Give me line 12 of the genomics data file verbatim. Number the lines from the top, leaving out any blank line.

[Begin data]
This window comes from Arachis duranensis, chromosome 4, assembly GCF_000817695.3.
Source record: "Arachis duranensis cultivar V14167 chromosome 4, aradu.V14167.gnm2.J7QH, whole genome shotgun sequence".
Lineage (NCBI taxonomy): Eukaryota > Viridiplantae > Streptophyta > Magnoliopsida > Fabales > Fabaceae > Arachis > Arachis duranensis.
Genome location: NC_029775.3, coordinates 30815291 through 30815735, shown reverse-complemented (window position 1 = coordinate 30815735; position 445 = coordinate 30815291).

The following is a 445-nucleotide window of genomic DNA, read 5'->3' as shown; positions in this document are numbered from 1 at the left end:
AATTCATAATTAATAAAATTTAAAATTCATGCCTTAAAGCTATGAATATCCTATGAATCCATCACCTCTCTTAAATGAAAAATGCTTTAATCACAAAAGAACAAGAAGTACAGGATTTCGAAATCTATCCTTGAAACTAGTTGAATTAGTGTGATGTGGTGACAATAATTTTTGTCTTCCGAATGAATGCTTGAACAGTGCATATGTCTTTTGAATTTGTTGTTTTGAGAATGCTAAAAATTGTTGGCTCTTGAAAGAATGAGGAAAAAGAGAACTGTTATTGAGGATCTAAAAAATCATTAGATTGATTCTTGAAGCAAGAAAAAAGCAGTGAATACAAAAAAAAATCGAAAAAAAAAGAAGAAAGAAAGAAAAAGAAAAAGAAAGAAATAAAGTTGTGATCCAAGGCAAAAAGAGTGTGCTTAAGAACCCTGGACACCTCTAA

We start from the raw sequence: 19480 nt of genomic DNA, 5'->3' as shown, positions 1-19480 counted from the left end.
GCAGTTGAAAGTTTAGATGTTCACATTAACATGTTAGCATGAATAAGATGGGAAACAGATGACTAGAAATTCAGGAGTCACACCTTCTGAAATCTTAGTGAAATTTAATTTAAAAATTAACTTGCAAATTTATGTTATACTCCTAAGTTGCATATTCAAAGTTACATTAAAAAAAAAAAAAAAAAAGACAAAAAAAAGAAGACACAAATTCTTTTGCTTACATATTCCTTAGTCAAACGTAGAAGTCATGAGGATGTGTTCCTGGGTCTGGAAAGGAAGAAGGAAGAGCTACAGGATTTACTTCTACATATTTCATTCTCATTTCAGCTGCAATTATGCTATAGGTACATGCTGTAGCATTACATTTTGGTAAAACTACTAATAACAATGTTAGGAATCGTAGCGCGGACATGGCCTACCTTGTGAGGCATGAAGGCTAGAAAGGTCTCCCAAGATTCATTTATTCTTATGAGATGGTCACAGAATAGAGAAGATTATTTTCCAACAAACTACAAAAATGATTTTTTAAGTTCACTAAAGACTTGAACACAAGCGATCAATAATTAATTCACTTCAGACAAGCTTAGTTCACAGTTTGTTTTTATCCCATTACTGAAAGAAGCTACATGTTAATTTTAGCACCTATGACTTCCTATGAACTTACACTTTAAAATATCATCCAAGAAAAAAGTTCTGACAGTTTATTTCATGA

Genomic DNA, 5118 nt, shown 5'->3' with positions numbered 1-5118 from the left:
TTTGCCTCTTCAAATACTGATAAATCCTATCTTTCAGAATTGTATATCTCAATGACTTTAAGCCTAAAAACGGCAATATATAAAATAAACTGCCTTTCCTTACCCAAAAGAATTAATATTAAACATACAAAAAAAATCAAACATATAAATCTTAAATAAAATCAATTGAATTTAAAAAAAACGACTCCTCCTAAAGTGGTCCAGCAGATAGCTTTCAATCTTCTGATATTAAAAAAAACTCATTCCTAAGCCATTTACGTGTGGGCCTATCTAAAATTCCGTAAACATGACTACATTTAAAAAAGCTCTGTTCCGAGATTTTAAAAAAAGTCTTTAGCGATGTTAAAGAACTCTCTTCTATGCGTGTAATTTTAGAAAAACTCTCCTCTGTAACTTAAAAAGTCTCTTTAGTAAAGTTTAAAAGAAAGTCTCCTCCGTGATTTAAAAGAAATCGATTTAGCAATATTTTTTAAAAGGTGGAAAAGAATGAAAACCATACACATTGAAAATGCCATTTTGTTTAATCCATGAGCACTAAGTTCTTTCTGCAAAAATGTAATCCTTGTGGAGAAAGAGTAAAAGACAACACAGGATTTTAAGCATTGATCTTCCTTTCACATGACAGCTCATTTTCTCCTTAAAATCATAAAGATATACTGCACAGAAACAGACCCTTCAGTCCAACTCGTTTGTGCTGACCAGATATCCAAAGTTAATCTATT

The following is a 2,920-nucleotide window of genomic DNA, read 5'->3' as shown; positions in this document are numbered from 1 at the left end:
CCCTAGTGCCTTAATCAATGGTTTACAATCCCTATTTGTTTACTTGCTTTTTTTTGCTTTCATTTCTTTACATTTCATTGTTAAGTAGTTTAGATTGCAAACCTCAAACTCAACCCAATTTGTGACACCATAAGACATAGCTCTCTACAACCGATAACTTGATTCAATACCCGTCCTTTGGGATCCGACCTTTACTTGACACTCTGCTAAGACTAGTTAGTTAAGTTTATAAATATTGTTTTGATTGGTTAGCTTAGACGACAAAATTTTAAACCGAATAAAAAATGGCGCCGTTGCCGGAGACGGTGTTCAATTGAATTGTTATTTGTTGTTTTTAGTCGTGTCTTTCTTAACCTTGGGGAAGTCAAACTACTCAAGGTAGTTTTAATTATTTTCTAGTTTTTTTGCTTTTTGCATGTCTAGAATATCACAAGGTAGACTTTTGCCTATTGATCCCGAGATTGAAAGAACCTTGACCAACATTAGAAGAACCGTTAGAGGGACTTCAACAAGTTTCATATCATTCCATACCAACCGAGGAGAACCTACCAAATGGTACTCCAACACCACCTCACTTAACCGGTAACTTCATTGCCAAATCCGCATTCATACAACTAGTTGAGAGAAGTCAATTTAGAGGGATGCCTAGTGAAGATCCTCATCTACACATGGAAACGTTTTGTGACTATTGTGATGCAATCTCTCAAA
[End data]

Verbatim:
CCCTAGTGCCTTAATCAATGGTTTACAATCCCTATTTGTTTACTTGCTTTTTTTTGCTTTCATTTCTTTACATTTCATTGTTAAGTAGTTTAGATTGCAAACCTCAAACTCAACCCAATTTGTGACACCATAAGACATAGCTCTCTACAACCGATAACTTGATTCAATACCCGTCCTTTGGGATCCGACCTTTACTTGACACTCTGCTAAGACTAGTTAGTTAAGTTTATAAATATTGTTTTGATTGGTTAGCTTAGACGACAAAATTTTAAACCGAATAAAAAATGGCGCCGTTGCCGGAGACGGTGTTCAATTGAATTGTTATTTGTTGTTTTTAGTCGTGTCTTTCTTAACCTTGGGGAAGTCAAACTACTCAAGGTAGTTTTAATTATTTTCTAGTTTTTTTGCTTTTTGCATGTCTAGAATATCACAAGGTAGACTTTTGCCTATTGATCCCGAGATTGAAAGAACCTTGACCAACATTAGAAGAACCGTTAGAGGGACTTCAACAAGTTTCATATCATTCCATACCAACCGAGGAGAACCTACCAAATGGTACTCCAACACCACCTCACTTAACCGGTAACTTCATTGCCAAATCCGCATTCATACAACTAGTTGAGAGAAGTCAATTTAGAGGGATGCCTAGTGAAGATCCTCATCTACACATGGAAACGTTTTGTGACTATTGTGATGCAATCTCTCAAA